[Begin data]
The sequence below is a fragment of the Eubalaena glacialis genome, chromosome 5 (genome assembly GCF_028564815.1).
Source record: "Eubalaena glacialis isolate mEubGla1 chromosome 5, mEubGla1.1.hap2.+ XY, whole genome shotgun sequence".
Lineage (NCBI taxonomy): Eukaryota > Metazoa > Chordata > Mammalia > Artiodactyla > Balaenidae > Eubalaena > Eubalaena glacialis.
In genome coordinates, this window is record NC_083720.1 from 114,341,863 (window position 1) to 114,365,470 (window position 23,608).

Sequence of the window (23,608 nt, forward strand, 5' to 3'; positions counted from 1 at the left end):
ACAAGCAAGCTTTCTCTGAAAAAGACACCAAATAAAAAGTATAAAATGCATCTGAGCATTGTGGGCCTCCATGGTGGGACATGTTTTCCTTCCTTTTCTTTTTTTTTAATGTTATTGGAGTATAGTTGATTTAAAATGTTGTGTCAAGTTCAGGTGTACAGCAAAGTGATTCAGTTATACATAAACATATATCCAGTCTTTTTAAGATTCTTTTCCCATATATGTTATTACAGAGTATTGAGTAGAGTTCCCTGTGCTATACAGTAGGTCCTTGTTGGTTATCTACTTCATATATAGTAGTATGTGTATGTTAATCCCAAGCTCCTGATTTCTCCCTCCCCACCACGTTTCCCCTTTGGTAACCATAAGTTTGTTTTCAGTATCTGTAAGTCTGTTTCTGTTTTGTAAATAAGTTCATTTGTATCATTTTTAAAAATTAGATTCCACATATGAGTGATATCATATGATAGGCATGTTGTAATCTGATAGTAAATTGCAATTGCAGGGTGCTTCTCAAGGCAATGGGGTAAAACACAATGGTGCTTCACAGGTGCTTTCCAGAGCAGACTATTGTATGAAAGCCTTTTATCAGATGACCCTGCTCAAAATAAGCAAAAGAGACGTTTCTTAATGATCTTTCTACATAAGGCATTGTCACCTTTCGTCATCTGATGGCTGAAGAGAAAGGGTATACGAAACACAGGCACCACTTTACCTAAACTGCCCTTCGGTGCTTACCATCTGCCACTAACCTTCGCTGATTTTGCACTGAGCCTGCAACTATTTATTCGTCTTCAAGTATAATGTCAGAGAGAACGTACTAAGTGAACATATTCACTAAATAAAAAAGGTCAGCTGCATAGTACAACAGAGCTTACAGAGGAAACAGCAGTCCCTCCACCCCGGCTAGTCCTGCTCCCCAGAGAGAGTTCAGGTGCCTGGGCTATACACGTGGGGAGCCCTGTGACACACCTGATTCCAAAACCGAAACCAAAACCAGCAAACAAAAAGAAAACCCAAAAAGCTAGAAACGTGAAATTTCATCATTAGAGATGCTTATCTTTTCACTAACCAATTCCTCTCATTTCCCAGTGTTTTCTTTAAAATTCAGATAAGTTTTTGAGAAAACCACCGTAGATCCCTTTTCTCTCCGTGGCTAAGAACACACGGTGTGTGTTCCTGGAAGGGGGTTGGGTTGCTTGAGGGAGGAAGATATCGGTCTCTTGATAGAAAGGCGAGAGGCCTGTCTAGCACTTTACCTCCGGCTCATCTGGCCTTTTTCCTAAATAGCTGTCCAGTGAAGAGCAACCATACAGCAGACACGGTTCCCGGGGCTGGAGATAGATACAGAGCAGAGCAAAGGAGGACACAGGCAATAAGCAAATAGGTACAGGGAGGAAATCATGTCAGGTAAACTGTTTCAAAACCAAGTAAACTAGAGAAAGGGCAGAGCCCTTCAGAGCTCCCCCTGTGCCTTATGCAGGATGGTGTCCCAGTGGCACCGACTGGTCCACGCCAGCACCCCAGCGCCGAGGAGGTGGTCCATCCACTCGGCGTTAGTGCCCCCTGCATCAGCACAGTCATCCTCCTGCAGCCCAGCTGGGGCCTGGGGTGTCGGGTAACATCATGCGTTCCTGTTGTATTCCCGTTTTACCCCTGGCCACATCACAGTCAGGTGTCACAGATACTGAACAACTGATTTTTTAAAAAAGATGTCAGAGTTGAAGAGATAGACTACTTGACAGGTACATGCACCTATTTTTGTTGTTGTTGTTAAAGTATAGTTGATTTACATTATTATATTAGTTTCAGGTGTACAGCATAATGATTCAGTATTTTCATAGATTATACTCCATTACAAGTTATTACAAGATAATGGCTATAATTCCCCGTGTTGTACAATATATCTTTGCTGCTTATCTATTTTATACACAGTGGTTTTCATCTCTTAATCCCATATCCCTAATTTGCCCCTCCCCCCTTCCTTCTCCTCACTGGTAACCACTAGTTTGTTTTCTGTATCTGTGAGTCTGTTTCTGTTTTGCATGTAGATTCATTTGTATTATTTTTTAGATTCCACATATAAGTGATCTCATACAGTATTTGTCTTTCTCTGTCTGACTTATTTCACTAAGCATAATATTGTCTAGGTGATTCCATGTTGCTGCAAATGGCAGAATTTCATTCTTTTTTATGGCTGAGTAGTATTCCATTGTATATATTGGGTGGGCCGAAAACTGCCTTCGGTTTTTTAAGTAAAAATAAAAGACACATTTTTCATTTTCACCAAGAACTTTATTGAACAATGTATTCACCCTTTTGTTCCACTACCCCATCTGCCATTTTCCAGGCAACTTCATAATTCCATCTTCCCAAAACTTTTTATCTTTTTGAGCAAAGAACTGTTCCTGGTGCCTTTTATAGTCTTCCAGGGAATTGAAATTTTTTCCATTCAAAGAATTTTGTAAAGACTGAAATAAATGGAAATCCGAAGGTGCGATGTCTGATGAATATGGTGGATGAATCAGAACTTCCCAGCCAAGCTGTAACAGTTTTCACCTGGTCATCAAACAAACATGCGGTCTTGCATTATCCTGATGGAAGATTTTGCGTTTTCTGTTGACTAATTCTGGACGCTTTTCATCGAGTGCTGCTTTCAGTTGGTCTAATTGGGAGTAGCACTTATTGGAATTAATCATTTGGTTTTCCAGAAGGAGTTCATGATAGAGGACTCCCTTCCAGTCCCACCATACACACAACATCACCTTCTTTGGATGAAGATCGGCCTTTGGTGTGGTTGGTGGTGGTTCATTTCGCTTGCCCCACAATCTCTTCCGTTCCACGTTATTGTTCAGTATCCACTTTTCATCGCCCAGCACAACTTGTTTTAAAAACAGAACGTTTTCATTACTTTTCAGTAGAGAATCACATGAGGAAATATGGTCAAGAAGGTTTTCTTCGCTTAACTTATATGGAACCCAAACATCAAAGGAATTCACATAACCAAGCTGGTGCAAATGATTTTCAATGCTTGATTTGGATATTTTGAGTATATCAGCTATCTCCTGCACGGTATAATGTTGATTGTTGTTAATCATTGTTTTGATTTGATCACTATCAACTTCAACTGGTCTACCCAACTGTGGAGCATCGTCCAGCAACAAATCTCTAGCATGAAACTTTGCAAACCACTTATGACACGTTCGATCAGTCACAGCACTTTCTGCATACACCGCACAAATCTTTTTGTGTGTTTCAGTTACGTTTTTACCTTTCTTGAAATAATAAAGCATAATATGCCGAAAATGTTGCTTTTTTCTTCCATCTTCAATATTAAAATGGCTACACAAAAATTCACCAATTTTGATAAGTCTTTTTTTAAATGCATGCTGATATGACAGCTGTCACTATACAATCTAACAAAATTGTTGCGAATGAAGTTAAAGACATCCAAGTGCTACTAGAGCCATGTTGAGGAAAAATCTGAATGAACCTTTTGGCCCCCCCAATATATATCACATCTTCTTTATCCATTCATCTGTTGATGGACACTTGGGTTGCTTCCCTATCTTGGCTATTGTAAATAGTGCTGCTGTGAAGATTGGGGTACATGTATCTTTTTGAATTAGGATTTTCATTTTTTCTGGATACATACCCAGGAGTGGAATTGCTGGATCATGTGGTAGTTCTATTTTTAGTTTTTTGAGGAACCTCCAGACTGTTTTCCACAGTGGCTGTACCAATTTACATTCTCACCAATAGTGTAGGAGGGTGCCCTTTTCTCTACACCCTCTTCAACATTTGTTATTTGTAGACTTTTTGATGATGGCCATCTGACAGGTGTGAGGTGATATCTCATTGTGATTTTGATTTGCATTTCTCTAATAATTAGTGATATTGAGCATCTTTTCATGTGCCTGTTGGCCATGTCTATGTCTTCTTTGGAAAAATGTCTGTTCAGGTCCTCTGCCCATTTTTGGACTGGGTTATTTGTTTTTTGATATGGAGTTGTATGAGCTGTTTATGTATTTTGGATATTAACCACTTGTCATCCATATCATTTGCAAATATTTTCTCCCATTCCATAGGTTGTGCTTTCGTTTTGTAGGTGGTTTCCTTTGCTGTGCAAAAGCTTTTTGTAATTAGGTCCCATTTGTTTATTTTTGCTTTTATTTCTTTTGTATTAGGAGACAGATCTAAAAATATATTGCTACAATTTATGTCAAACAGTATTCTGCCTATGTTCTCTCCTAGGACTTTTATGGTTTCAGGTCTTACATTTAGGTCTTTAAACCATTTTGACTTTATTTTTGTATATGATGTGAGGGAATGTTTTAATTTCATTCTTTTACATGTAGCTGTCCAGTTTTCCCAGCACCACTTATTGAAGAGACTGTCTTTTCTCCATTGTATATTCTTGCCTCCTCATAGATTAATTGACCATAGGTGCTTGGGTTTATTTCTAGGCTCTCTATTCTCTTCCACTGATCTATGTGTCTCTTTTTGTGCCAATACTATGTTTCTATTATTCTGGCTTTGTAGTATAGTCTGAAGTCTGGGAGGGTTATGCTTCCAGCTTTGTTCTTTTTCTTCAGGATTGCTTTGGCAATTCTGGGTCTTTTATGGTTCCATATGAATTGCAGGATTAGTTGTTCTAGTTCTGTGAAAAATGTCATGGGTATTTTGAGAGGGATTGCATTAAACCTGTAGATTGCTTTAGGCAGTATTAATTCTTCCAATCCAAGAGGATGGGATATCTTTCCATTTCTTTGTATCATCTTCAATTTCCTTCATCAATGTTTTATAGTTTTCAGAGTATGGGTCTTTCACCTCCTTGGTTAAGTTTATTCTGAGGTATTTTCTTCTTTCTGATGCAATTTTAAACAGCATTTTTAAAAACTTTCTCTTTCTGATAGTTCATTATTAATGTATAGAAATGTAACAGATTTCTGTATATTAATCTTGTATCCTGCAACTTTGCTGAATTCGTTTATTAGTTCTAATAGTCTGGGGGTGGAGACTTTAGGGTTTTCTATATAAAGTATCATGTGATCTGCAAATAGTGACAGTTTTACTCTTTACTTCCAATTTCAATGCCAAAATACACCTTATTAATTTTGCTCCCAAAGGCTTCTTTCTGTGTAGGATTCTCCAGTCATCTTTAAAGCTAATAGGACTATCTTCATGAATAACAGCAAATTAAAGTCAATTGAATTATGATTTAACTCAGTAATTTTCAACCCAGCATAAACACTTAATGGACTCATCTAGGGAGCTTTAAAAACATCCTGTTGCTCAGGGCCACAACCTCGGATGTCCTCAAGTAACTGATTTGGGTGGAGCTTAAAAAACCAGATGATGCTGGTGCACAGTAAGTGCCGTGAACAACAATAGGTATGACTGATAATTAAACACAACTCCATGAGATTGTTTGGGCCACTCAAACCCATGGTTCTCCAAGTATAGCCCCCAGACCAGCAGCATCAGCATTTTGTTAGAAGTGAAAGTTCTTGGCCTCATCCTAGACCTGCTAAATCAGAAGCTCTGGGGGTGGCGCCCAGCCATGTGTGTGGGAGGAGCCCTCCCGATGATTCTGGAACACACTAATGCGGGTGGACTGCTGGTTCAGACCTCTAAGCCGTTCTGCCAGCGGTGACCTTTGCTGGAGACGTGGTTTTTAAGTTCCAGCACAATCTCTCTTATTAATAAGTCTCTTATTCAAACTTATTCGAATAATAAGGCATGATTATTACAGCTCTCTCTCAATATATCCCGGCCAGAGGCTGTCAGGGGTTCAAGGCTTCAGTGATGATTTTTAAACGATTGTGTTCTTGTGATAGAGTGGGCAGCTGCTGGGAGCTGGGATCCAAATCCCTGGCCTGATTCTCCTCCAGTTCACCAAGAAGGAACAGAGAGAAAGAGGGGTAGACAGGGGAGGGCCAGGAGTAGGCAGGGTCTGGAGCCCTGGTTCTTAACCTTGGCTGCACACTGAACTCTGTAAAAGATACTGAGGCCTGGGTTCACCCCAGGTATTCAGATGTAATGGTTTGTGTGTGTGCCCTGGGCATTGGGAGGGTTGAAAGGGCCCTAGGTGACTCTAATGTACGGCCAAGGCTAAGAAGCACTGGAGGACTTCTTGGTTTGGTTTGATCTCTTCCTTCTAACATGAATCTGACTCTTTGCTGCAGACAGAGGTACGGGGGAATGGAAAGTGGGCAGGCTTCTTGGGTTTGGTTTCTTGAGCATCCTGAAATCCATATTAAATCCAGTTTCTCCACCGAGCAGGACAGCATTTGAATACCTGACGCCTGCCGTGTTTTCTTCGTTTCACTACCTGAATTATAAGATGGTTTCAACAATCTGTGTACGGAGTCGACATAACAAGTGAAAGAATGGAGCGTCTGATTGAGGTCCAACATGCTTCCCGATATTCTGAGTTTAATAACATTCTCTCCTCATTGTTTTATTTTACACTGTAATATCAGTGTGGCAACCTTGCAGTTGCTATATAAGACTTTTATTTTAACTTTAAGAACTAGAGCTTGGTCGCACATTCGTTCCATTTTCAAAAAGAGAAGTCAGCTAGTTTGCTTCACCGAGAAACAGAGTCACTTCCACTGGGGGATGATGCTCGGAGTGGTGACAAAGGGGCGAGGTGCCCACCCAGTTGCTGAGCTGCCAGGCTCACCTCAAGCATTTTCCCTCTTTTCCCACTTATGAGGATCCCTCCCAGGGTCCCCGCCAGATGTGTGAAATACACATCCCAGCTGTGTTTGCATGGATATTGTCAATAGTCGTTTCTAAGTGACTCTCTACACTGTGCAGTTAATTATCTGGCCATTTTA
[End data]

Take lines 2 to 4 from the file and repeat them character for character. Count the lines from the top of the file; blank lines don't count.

Source record: "Eubalaena glacialis isolate mEubGla1 chromosome 5, mEubGla1.1.hap2.+ XY, whole genome shotgun sequence".
Lineage (NCBI taxonomy): Eukaryota > Metazoa > Chordata > Mammalia > Artiodactyla > Balaenidae > Eubalaena > Eubalaena glacialis.
In genome coordinates, this window is record NC_083720.1 from 114,341,863 (window position 1) to 114,365,470 (window position 23,608).